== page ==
Tawil: Dance and music was always part of my life . . . Those forms are always combined to me. They’re transdisciplinary. When I was making dances, I was always making music through collaborators and directing musicians. I would always hear the music that I was looking for and then I would find the right collaborators to make it. But what’s exciting about Lime Rickey is I can feel what I want the work to sound like and then I have to find it . . .

Lime Rickey’s tagline is noise and nation. My love is experimental music, which includes sound art, noise, and free improvised music. Thinking about the Arabic influences on a music level, I’m influenced by Maqam and the concept of Tarab. Maqam is technical and specific. It’s a melodic form that’s not based on a Western tonal structure. I’m interested in these forms for their use of repetition . . . The lyrics of a Maqam piece are discreet — usually only a few lines. But they’re sung over and over again with variations and ornamentations to evoke different emotional states.

When I say Lime Rickey is influenced by Maqam, it’s the element of repetition that I'm focusing on rather than it’s tonal structure. But I have been trying to hit specific notes in my lessons. Tarab refers to the ecstatic state that you get from repetition. A lot of Lime Rickey’s songs are two to five words long but how they repeat allows her to go many, many places.

I’m using these concepts of Arabic music through the realm of noise. I’m using voice and effects. I don’t use samples and it’s all built live. Even though they’re composed songs, there’s an element of improvisation. You never know how the effects are going to meet your expectations. And every time you’re in a new room, you have to adapt . . .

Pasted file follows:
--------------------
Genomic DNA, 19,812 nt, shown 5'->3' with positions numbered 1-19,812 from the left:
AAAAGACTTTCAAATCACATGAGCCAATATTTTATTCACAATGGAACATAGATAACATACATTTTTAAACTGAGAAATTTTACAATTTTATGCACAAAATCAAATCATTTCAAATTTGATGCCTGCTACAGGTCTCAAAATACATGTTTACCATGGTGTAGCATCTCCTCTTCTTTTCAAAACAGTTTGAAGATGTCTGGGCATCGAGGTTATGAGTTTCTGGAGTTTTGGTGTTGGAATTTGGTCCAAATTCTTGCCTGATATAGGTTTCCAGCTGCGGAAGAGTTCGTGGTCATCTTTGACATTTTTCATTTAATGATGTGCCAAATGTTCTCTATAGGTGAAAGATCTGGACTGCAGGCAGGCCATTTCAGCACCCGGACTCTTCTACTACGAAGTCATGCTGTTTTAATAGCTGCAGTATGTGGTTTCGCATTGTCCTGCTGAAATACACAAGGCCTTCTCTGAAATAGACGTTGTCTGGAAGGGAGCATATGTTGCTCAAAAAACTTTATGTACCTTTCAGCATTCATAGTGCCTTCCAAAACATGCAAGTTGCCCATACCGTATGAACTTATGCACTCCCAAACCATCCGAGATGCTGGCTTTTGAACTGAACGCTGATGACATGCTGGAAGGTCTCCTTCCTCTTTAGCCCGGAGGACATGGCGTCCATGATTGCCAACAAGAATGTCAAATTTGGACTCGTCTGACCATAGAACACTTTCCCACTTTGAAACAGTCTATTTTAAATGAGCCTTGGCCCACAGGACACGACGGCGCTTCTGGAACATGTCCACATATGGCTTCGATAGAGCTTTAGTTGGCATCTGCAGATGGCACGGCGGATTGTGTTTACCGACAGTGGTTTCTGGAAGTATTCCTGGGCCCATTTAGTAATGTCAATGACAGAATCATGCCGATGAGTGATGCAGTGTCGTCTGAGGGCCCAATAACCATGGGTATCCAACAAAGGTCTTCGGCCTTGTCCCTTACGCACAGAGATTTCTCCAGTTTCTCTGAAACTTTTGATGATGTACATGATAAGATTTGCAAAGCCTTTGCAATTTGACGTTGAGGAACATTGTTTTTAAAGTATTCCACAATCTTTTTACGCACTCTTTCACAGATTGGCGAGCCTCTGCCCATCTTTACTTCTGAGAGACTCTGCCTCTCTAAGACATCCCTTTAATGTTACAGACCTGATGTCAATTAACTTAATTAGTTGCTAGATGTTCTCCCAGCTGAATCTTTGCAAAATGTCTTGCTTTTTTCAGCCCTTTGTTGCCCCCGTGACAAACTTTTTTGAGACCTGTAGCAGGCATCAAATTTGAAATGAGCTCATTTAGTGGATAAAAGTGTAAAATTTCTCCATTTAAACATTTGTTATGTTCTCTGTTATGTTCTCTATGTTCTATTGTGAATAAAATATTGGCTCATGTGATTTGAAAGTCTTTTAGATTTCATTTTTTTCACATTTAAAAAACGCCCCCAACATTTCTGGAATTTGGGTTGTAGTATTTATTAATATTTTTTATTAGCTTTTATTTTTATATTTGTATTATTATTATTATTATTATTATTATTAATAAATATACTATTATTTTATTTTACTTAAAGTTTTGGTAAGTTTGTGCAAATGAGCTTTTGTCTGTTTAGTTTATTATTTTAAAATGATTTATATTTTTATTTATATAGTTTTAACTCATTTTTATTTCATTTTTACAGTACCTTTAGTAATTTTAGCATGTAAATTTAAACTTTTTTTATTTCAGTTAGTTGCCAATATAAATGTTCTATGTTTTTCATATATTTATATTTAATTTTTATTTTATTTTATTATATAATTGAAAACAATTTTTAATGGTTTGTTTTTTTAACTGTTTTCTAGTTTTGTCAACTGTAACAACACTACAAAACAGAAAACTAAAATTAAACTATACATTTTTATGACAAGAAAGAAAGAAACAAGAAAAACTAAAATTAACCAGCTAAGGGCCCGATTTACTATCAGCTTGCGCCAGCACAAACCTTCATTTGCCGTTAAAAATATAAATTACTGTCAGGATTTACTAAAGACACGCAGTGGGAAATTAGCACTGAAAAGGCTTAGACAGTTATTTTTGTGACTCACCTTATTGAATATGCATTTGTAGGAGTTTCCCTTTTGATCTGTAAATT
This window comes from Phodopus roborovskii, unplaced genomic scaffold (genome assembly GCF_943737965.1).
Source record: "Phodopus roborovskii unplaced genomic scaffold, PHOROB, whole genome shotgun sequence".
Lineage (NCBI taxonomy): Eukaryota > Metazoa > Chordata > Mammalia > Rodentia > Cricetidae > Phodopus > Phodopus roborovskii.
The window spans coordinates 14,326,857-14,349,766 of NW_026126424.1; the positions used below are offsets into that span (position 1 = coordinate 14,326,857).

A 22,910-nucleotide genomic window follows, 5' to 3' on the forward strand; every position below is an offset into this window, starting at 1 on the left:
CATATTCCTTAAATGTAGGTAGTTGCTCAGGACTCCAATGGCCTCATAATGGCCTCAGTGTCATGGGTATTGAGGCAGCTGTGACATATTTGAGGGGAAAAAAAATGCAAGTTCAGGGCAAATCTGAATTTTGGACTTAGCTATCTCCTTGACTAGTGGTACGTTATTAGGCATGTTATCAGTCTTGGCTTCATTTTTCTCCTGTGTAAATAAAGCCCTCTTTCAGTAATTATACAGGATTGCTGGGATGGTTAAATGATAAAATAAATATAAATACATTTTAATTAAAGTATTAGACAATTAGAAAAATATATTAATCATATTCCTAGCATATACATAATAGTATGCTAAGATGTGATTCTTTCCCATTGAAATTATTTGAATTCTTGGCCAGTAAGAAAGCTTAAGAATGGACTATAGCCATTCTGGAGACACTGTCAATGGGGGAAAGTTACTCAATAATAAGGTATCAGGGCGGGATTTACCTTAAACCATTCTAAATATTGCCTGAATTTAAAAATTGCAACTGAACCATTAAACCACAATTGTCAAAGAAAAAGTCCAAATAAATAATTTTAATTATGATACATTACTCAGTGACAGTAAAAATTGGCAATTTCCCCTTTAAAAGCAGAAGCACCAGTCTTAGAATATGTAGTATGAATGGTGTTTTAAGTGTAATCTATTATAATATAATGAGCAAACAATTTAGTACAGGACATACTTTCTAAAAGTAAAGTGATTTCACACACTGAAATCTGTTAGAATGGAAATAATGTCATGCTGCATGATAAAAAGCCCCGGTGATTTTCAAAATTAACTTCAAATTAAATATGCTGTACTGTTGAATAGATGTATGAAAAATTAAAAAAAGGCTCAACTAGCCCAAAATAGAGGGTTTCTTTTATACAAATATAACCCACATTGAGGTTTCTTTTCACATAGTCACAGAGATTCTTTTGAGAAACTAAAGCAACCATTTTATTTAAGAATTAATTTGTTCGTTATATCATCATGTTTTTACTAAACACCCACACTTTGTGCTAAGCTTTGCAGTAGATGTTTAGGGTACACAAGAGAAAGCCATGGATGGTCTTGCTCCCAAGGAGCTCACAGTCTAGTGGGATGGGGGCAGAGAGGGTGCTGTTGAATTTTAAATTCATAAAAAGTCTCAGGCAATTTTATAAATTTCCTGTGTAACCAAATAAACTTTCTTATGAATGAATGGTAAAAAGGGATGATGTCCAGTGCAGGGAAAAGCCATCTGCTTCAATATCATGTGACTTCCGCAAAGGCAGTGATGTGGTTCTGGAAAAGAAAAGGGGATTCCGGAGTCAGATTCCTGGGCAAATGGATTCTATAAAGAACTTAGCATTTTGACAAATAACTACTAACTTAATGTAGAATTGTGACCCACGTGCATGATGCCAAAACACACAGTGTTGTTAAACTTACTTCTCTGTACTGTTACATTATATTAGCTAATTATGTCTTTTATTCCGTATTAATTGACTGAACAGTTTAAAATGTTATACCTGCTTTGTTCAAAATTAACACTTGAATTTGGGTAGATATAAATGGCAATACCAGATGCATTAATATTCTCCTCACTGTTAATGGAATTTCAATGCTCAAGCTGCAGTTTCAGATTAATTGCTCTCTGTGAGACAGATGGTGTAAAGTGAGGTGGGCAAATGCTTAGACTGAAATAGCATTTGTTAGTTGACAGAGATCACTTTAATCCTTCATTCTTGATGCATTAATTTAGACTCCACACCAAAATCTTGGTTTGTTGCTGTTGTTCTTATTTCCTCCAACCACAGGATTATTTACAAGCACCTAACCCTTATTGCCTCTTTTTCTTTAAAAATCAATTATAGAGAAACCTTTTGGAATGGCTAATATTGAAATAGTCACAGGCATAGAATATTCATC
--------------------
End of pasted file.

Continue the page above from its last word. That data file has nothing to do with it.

TDE: How is dabke, a communal dance form, used in this solo performance?

Tawil: When Lime does the folk-dance sections, even if you don’t understand dabke, you can recognize that she’s doing folk steps whether it’s stomping or repetition. I call it future folk dancing — it’s an adapted form. To see a solo creature doing this dance, that’s part of [illustrating] the isolation of the character. She’s alone. She’s singing to a place that doesn’t exist yet. She’s doing it to conjure to the future.

Lime Rickey crouches with her arms above her head. Her green wig covers her face.
Lime Rickey International; Photo: Ricardo Esway

TDE: How does being a bi-coastal, sometimes international, artist impact your work?

Tawil: I make location-based work, meaning I create wherever I am with the artists living in that particular place . . . You learn what makes each place unique, both on a technical and aesthetic level . . . Through this process, I learn about the differences in the world, but more importantly I learn what is similar. Most dancers around the world have the same ethos — why they’re dancers. There’re no borders regarding that. They have a certain heart . . .

How this effects Lime Rickey is different, because it’s a solo practice. I have yet to perform her in the Arab world. But I’m excited and nervous at that chance. I don’t know how the work will sit there . . . It’s interesting wherever I am to observe how audiences read her. Some will recognize the Arab elements in it. For example, in Germany, where Arabic culture is so present — the country has taken on significant numbers of refugees and immigrants — even the people in the audience who weren’t Arabic could see those influences . . .

TDE: What’s next for Lime Rickey?

Tawil: I’ve been touring Unstoppable for a while, the work coming up at The Invisible Dog, which includes Rickey’s early songs. I call it a five-song cycle. It’s Lime Rickey’s coming out. I think of it as her migration story. It’s a prelude to Future Faith, which will premiere at Abrons Art Center in 2019. Unstoppable shows how she got here, but Future Faith is about a more diasporic experience.